Why competing brand process chillers wear out

According to ITT Corporation’s (NYSE: ITT) plant performance guidelines, over 29% of a process chillers lifetime operation costs relate to downtime, repairs and maintenance. When it comes to mission critical applications, such as Medical Imaging, unscheduled downtime can increase operational costs to as much as 60%. With over three decades of process chiller manufacturing experience, Legacy has identified key reasons why competing brand chillers wear out faster also resulting in significantly higher lifetime operational costs. Below are a few key items to look for when you are shopping. For a more in-depth information on how to shop for your next process chiller, get a copy of our Process Chiller Buyers Guide today.

Reason #1: Use of immersion heat exchangers.

Cheap chiller heat exchanger Immersion heat exchangers are widely used as a cost control measure. Configuring copper or in some rare cases stainless steel tubing into a circular pattern then mounting the assembly in a fluid tank does work in the short term. Over time, commonly within 3-5 years, ph and other conductive reactions will cause these heat exchanger to fail. When this happens the entire refrigeration system tends to flood with system water resulting in a total system failure. In most cases field repair is not cost effective requiring a complete chiller replacement.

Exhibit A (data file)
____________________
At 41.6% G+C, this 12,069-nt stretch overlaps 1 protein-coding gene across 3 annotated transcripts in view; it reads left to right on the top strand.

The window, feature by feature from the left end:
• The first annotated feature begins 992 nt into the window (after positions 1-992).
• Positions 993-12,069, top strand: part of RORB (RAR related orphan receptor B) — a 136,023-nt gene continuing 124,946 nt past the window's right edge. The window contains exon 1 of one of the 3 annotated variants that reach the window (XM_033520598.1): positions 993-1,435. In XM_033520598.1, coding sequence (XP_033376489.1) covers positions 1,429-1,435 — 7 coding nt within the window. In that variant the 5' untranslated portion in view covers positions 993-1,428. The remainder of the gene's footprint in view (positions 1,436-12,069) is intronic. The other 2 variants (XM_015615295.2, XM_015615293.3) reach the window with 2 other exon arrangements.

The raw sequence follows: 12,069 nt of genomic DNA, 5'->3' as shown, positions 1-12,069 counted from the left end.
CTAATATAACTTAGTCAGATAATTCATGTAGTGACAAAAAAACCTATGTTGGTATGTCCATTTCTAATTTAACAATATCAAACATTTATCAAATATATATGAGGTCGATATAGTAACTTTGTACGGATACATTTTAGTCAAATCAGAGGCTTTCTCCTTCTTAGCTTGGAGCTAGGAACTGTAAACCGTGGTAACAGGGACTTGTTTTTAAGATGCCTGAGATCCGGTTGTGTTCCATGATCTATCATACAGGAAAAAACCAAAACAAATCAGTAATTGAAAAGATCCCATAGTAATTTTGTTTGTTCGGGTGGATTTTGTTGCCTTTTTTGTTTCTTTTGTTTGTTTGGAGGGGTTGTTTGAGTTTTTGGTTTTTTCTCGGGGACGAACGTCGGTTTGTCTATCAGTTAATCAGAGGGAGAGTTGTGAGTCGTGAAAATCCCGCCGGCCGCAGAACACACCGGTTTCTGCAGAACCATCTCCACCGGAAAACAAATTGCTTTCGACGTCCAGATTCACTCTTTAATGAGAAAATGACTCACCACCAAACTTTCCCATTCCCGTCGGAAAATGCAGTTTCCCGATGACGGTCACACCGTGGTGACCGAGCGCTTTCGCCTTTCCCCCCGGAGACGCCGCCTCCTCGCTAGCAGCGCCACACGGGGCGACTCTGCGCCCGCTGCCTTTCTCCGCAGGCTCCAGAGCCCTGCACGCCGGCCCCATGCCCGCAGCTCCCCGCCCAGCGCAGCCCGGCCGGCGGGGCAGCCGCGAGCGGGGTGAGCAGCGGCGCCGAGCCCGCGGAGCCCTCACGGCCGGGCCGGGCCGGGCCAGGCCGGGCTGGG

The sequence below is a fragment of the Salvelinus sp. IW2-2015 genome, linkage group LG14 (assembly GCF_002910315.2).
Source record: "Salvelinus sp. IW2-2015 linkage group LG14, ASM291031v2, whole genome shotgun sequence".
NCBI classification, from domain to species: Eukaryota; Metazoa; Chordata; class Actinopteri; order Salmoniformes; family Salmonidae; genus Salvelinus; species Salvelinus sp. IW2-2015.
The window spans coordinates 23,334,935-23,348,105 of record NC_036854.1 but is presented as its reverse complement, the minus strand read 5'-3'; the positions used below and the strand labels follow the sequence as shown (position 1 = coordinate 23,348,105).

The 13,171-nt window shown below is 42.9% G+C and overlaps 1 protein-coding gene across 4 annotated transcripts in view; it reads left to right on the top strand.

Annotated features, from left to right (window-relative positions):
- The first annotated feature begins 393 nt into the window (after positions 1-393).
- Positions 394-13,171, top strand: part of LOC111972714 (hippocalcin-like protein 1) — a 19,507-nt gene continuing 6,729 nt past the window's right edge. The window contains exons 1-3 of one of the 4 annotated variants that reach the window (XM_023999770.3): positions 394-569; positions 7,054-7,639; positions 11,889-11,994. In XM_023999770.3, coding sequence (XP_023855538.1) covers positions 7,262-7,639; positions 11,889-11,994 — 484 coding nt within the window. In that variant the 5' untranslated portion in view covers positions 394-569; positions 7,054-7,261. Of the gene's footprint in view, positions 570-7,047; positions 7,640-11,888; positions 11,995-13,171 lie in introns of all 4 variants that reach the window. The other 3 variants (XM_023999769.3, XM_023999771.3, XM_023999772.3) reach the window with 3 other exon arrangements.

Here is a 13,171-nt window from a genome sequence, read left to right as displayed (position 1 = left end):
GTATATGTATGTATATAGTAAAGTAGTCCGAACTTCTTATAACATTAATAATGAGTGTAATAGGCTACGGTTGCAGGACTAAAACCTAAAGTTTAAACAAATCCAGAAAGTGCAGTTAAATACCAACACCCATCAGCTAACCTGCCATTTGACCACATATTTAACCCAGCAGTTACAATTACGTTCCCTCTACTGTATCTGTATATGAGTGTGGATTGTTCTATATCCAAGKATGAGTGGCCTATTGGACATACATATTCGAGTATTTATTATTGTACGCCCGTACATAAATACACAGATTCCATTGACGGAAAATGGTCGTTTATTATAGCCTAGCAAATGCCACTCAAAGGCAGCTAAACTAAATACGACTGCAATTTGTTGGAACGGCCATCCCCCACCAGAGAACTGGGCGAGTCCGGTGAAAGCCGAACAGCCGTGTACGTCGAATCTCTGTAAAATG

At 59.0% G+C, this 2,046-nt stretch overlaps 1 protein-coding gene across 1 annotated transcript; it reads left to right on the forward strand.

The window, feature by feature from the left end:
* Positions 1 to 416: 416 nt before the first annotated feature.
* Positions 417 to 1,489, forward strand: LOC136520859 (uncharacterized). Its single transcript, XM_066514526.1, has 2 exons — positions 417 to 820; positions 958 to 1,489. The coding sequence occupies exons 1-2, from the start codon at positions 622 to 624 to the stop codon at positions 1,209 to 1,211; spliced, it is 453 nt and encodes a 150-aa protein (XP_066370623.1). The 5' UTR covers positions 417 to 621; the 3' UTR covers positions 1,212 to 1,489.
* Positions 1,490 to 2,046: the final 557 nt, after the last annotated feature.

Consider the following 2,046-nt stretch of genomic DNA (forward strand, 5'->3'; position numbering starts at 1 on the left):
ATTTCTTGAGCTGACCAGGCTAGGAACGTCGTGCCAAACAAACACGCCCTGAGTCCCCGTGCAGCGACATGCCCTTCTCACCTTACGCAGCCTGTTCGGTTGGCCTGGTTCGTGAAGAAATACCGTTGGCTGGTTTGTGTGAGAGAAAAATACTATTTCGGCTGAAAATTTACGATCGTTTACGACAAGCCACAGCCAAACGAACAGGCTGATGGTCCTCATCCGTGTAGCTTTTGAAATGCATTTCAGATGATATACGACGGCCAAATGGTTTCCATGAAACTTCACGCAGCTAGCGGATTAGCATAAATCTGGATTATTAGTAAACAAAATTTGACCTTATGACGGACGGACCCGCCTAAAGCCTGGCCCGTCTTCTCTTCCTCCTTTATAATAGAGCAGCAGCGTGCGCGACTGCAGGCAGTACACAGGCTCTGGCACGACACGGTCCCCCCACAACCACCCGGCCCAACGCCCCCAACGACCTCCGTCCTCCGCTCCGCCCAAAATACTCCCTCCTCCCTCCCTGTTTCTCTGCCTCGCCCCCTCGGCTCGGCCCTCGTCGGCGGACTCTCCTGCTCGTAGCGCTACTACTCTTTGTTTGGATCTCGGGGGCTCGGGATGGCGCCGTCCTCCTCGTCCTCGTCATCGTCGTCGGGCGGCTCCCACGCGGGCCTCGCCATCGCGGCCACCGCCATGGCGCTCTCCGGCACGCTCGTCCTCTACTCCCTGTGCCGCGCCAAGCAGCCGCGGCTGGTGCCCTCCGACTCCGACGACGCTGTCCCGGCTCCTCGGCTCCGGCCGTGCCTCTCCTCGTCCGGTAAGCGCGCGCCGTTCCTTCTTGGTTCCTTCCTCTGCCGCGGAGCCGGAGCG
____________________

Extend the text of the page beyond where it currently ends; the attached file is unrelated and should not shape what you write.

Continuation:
Reason #2: Paint corrosion

corroded paintTo save costs, some process chiller manufactures will purchase their cabinet steel in pre-painted sheets. When this metal formed to make the chillers cabinet paint damage can be damaged or completely removed. Depending on the operating environment, cabinets can look like this in as little as 24 months. If not addressed these materials can fail leading to significant damage.

Reason #3: Brazed joints

leaky copperjointUse of copper fittings in plumbing systems is common. Use of these fittings requires solder to be applied at each piping connection. In process chiller manufacturing any solder joint represents the potential for a fluid or refrigerant leak over the lifetime of the equipment.

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